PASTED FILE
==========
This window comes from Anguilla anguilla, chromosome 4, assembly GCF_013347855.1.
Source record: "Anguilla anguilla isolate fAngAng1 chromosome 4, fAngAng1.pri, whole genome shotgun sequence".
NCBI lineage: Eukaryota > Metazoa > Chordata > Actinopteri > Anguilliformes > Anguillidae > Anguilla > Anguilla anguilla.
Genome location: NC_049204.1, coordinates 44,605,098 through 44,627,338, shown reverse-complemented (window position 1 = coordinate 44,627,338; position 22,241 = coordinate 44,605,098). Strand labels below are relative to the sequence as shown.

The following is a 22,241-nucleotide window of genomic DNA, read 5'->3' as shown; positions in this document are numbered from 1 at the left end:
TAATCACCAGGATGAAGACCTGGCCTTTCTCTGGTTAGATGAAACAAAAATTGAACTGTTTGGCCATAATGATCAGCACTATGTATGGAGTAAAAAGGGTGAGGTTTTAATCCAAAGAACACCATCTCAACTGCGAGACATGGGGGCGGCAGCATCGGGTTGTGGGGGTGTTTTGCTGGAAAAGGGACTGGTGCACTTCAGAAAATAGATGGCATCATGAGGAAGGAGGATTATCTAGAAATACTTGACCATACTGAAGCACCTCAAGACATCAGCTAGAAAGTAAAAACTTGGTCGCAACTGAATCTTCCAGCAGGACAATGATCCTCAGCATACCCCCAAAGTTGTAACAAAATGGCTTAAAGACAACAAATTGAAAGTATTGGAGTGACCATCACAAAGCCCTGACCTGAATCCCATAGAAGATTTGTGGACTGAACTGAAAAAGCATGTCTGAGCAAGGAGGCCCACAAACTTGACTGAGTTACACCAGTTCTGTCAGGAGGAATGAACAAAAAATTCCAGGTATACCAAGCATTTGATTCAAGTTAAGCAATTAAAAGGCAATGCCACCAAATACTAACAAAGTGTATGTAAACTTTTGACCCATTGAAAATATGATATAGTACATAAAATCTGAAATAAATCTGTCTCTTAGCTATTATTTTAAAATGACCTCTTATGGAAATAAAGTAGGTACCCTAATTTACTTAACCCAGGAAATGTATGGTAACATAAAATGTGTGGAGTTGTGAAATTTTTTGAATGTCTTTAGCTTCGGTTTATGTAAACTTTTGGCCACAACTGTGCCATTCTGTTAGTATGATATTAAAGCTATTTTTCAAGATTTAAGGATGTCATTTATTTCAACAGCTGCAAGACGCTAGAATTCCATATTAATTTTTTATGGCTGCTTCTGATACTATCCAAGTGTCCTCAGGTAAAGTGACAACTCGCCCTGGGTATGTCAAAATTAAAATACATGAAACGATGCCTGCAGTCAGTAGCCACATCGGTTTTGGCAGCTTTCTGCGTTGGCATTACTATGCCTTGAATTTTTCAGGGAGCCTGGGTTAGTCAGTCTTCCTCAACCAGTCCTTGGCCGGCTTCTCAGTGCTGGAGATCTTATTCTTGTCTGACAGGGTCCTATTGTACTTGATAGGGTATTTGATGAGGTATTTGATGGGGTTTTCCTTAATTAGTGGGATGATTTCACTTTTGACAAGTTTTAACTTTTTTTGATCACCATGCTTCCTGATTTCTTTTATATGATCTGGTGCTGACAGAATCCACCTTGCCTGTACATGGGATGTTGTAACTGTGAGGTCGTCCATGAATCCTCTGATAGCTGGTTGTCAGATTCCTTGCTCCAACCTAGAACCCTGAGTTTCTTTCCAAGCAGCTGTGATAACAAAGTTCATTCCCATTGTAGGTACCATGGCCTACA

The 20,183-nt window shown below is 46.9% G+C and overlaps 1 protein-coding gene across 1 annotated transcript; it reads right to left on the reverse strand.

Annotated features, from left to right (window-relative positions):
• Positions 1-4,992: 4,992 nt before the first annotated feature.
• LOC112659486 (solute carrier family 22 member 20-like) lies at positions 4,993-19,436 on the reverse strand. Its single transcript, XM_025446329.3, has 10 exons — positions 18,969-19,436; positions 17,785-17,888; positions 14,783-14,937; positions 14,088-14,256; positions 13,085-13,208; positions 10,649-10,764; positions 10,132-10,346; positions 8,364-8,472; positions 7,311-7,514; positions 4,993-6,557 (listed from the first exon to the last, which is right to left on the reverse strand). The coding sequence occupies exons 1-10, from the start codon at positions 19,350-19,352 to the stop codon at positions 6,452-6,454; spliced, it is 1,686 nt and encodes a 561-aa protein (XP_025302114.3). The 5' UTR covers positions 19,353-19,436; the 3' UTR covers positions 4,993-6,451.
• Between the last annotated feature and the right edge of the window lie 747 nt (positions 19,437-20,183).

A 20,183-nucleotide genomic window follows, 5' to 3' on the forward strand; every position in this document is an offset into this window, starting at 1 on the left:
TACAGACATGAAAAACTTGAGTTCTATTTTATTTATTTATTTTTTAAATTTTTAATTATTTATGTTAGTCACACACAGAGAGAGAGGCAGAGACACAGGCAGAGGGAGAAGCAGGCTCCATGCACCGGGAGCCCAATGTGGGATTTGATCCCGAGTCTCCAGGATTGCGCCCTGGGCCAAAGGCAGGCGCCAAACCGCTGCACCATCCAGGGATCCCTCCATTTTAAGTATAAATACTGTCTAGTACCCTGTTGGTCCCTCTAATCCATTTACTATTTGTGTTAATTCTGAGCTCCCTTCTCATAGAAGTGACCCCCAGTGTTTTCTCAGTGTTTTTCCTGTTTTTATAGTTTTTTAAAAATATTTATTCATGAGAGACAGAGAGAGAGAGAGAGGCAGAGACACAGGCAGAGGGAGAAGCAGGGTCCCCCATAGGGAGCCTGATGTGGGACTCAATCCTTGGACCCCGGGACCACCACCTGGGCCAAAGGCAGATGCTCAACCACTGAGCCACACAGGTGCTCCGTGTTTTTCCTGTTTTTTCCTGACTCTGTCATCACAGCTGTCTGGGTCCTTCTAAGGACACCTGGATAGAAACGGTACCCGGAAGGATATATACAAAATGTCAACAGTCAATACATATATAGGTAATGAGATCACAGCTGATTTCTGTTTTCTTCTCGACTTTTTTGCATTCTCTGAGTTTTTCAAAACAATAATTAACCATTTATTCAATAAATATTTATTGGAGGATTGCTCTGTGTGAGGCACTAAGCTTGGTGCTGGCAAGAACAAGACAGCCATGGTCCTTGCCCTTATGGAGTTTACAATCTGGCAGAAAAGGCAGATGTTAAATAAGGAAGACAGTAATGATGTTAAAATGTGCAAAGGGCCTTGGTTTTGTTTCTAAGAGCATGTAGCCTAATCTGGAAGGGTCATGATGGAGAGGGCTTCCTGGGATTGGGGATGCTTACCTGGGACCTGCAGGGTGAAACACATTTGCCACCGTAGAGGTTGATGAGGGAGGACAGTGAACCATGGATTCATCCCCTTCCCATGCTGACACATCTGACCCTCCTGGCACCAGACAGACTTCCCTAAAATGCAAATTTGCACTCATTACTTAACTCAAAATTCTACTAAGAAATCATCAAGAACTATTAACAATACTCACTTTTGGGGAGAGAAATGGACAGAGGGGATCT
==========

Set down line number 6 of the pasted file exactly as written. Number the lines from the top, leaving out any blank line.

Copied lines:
TAATCACCAGGATGAAGACCTGGCCTTTCTCTGGTTAGATGAAACAAAAATTGAACTGTTTGGCCATAATGATCAGCACTATGTATGGAGTAAAAAGGGTGAGGTTTTAATCCAAAGAACACCATCTCAACTGCGAGACATGGGGGCGGCAGCATCGGGTTGTGGGGGTGTTTTGCTGGAAAAGGGACTGGTGCACTTCAGAAAATAGATGGCATCATGAGGAAGGAGGATTATCTAGAAATACTTGACCATACTGAAGCACCTCAAGACATCAGCTAGAAAGTAAAAACTTGGTCGCAACTGAATCTTCCAGCAGGACAATGATCCTCAGCATACCCCCAAAGTTGTAACAAAATGGCTTAAAGACAACAAATTGAAAGTATTGGAGTGACCATCACAAAGCCCTGACCTGAATCCCATAGAAGATTTGTGGACTGAACTGAAAAAGCATGTCTGAGCAAGGAGGCCCACAAACTTGACTGAGTTACACCAGTTCTGTCAGGAGGAATGAACAAAAAATTCCAGGTATACCAAGCATTTGATTCAAGTTAAGCAATTAAAAGGCAATGCCACCAAATACTAACAAAGTGTATGTAAACTTTTGACCCATTGAAAATATGATATAGTACATAAAATCTGAAATAAATCTGTCTCTTAGCTATTATTTTAAAATGACCTCTTATGGAAATAAAGTAGGTACCCTAATTTACTTAACCCAGGAAATGTATGGTAACATAAAATGTGTGGAGTTGTGAAATTTTTTGAATGTCTTTAGCTTCGGTTTATGTAAACTTTTGGCCACAACTGTGCCATTCTGTTAGTATGATATTAAAGCTATTTTTCAAGATTTAAGGATGTCATTTATTTCAACAGCTGCAAGACGCTAGAATTCCATATTAATTTTTTATGGCTGCTTCTGATACTATCCAAGTGTCCTCAGGTAAAGTGACAACTCGCCCTGGGTATGTCAAAATTAAAATACATGAAACGATGCCTGCAGTCAGTAGCCACATCGGTTTTGGCAGCTTTCTGCGTTGGCATTACTATGCCTTGAATTTTTCAGGGAGCCTGGGTTAGTCAGTCTTCCTCAACCAGTCCTTGGCCGGCTTCTCAGTGCTGGAGATCTTATTCTTGTCTGACAGGGTCCTATTGTACTTGATAGGGTATTTGATGAGGTATTTGATGGGGTTTTCCTTAATTAGTGGGATGATTTCACTTTTGACAAGTTTTAACTTTTTTTGATCACCATGCTTCCTGATTTCTTTTATATGATCTGGTGCTGACAGAATCCACCTTGCCTGTACATGGGATGTTGTAACTGTGAGGTCGTCCATGAATCCTCTGATAGCTGGTTGTCAGATTCCTTGCTCCAACCTAGAACCCTGAGTTTCTTTCCAAGCAGCTGTGATAACAAAGTTCATTCCCATTGTAGGTACCATGGCCTACA